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Phantoms Player Focus: Mark Friedman thrives while being heavily relied on defensively

Checking in on the second-year pro’s game.

Casey Liberatore - SB Nation ©

The Lehigh Valley Phantoms played a home-and-home series with the Wilkes-Barre/Scranton Penguins last Friday and Saturday night, picking up three out of a possible four standings points. In the two games, Phantoms defenseman Mark Friedman had an assist, took four minor penalties in total — two of which were offsetting minors — and had a plus-two rating. A mostly positive stat line by itself, but as the subject of today’s Player Focus we’ll be taking a deeper look at his true impact on last weekend’s contests.

All data used is manually tracked and is from a 5-on-5 game state unless specified otherwise.

Friday, March 22nd:
Phantoms 3, Penguins 2

In a game that saw each team receive five power play opportunities, Friedman was responsible for just under half of them. The penalty trouble for the two teams began at the 3:37 mark of the first period when Friedman went to retrieve a puck behind the net following a missed shot by Penguins defenseman Jeff Taylor and, after winning a battle along the boards, gets tripped from behind by Joseph Blandisi. It’s no secret that one of Friedman’s biggest strengths over the last two seasons in Lehigh Valley has been his ability to draw penalties, and his unique skill was put on display not once, but twice in this meeting.

The second would occur at the 17:49 mark of the second period when Friedman was on the receiving end of a blindside hit. Following an attempted cross-ice pass to Steven Swavely, Friedman was hit from behind by Joseph Cramarossa. Cramarossa was given a two minute minor for interference on the play, and both he and Carsen Twarynski were given roughing minors after Twarynski came to Friedman’s defense. The hit, while certainly borderline, was determined not to be worthy of supplemental disciple by the AHL.

Similarly to Nolan Patrick in Philadelphia, it sometimes feels like Friedman is skating around with a giant target on his back. He’s known to be one of the bigger pests on the team, if not the biggest, and some of that surely leads to the aggression that gets sent his way, but it’s almost unbelievable the amount of times that you’ll see a Phantom get drilled from behind only to see his number 37 on the ice.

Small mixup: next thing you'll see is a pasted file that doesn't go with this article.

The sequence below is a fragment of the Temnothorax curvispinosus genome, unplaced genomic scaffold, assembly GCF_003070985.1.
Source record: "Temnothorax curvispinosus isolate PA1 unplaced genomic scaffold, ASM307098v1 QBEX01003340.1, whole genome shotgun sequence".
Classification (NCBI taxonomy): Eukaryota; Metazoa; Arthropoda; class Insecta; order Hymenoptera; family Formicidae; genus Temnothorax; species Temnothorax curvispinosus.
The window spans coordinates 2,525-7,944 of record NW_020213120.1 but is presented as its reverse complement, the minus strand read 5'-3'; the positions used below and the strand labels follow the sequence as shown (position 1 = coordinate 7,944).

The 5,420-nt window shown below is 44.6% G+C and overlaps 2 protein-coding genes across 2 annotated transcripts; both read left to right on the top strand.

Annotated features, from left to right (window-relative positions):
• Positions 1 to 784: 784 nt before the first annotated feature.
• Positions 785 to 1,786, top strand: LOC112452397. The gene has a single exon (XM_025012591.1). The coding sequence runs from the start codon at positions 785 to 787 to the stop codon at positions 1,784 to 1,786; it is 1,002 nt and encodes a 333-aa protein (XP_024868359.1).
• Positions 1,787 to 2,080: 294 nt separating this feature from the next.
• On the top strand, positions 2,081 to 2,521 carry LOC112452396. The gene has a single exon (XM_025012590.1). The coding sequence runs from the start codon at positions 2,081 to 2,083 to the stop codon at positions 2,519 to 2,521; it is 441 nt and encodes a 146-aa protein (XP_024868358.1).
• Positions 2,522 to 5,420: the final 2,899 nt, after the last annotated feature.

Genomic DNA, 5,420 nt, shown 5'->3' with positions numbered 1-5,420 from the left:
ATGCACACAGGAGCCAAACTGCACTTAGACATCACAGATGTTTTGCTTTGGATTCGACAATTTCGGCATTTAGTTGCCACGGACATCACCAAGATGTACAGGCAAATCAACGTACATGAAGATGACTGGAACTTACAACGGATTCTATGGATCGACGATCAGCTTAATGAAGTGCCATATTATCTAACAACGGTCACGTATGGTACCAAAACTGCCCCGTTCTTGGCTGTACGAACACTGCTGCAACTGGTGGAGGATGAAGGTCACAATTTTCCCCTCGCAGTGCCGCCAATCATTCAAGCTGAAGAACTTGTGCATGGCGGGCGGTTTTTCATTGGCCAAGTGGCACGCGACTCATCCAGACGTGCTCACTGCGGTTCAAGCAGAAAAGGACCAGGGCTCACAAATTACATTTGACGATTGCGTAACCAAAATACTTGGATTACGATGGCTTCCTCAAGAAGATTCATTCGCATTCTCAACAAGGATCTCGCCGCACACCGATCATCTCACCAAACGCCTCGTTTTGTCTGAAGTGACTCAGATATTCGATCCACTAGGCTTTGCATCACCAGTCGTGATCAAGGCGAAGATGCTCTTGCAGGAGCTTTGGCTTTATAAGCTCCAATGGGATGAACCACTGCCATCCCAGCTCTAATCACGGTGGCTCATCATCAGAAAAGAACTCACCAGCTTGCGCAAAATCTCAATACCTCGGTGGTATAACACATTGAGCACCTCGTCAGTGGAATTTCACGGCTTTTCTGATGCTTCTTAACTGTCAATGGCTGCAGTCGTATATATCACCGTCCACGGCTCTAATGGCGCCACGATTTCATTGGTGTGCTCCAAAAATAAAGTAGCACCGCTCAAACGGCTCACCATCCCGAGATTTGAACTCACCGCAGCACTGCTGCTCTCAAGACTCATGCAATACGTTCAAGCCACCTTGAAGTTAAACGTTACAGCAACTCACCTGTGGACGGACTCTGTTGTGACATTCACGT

Still, it’s not as if Friedman shies away from dealing out punishment himself, with his first penalty of the night resulting from an elbow to the head of Jake Lucchini. After Lucchini received a pass in the neutral zone, Friedman readied himself to deny him entry into the Phantoms’ defensive zone and, as he goes to deliver a check at the blue line, extends his right arm into the forward’s face. It wasn’t a dirty hit per se, but rather a reckless motion in the midst what would have been an otherwise clean hit.

His second non-coincidental minor was much less egregious, and based on what hadn’t been called earlier in the game, it was surprising that his slash on Ryan Haggerty was deemed worthy. While there wasn’t much force behind the slash, it did happen away from the puck, and maybe that’s ultimately why he was penalized on the play.

Friedman’s best play of the night happened early in the game when he successfully defended a royal road passing play that had a high chance of becoming a goal. With close to nine minutes remaining in the first period, Haggerty was able to hit the blue line with speed, blazing past Phantoms defenseman Zach Palmquist, and looked to make a cross-ice pass to Sam Lafferty. Recognizing Lafferty’s presence the entire way, Friedman was able to get himself into a prime position to defend the pass and force the incompletion.

While that was potentially a game-saver — who knows how the game would have gone had the Penguins taken a 2-0 lead midway through the first period — relying on him to have strong defensive reads throughout a game is nothing new for the Phantoms’ coaching staff.